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The best ideas come as jokes. Make your thinking as funny as possible.
David M. Ogilvy, 1911- 99
British entrepreneur

Time and project management series

Brainstorming
or generating options
toward problem solving

What is commonly known as brainstorming can be used to generate ideas toward problem solving.

  • Individuals can use brainstorming!
    Diehl and Stroebe (1987) found that individuals working separately were able to generate more ideas than groups!
  • Groups working with brainstorming are more effective when
    individuals within the group are responsible and empowered to contribute,
    and understand the value of contributing. Ideas generated can be more constructive when the group brings different perspectives and backgrounds to the process.

Brainstorming should begin with a focused, well-defined topic
that is understood by all participants.  If used in a group, it should be smaller, include a facilitator and note taker, and have a defined time limit. Ideas should be expansive, creative and not judged, and hopefully reflect a diversity of the contributors. Ideas can also build on one another.  See the entry in Wikipedia for a broader discussion.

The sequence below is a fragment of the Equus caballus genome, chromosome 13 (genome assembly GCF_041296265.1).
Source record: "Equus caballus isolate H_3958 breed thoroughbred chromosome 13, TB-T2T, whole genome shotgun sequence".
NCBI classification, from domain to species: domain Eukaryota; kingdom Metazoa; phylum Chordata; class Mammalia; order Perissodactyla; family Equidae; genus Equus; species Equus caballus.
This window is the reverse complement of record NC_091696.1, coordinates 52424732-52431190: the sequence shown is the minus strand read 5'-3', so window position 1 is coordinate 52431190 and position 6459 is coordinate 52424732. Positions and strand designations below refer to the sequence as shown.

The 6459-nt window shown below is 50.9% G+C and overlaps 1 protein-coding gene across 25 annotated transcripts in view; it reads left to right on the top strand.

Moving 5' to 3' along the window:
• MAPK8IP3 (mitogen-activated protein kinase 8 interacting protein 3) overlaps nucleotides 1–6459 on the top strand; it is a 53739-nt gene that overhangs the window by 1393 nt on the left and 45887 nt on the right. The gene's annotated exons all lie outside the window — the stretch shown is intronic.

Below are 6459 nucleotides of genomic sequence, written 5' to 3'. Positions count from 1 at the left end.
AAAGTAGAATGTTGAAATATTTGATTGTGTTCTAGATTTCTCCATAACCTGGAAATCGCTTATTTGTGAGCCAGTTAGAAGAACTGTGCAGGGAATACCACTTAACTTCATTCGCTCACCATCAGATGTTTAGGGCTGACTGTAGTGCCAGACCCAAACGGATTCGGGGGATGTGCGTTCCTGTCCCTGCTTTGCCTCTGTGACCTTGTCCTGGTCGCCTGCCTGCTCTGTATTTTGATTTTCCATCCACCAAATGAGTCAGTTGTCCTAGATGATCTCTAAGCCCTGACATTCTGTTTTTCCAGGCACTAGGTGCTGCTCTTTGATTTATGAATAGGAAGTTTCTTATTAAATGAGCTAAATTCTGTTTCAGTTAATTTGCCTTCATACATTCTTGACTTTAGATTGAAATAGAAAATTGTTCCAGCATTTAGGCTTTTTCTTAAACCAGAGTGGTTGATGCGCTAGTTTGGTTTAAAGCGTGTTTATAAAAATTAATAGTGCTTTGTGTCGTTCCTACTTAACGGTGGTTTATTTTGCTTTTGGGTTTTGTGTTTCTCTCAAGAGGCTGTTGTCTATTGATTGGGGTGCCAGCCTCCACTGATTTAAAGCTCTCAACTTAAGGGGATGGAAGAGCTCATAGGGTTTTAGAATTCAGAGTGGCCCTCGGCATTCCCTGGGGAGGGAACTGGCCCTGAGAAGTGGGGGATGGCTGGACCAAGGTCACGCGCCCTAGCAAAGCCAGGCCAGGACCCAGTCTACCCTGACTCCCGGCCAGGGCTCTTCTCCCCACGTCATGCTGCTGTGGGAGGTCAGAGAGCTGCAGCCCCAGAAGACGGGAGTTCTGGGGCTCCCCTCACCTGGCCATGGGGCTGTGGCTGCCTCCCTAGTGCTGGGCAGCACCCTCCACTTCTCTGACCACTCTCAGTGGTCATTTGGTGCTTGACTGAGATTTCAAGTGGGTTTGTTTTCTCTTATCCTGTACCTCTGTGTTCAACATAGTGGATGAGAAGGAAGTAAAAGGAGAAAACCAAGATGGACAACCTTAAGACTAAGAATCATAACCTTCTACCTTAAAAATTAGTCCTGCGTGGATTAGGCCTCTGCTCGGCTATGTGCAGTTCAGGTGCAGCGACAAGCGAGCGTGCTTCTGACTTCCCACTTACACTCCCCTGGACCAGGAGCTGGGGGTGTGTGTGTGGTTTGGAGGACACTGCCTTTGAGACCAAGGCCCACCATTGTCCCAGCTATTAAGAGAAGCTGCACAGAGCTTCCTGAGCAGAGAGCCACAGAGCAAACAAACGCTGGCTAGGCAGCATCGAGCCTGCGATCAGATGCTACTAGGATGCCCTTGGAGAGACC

Follow up activities:

Ideas contributed are not criticized in the process of brainstorming.
Each may have a grain of possibility and should be viewed from that perspective.
  1. Ideas contributed should be left in their original form.
  2. Guidelines should be developed for evaluating and ranking them.
  3. Ideas are then considered in light of the guidelines, revised and ranked.
  4. Follow up activities then discussed for further action:
    • A report is generated for all participants to demonstrate the validity of the exercise and continue to empower individuals to contribute to the process of resolving its original problem/challenge
    • Meetings by sub-groups to work on ideas, and perhaps resolve any differences/conflicts
    • Meeting of the collective to see if new perspectives or options are generated from the exercise.
Thinking and recall series

Concentrating | Radical thinking | Thinking aloud/private speech | Brainstorming |
Thinking critically I | Thinking creatively | Concept/mind mapping |
Thinking like a genius | Problem solving | Seven stages of writing assignments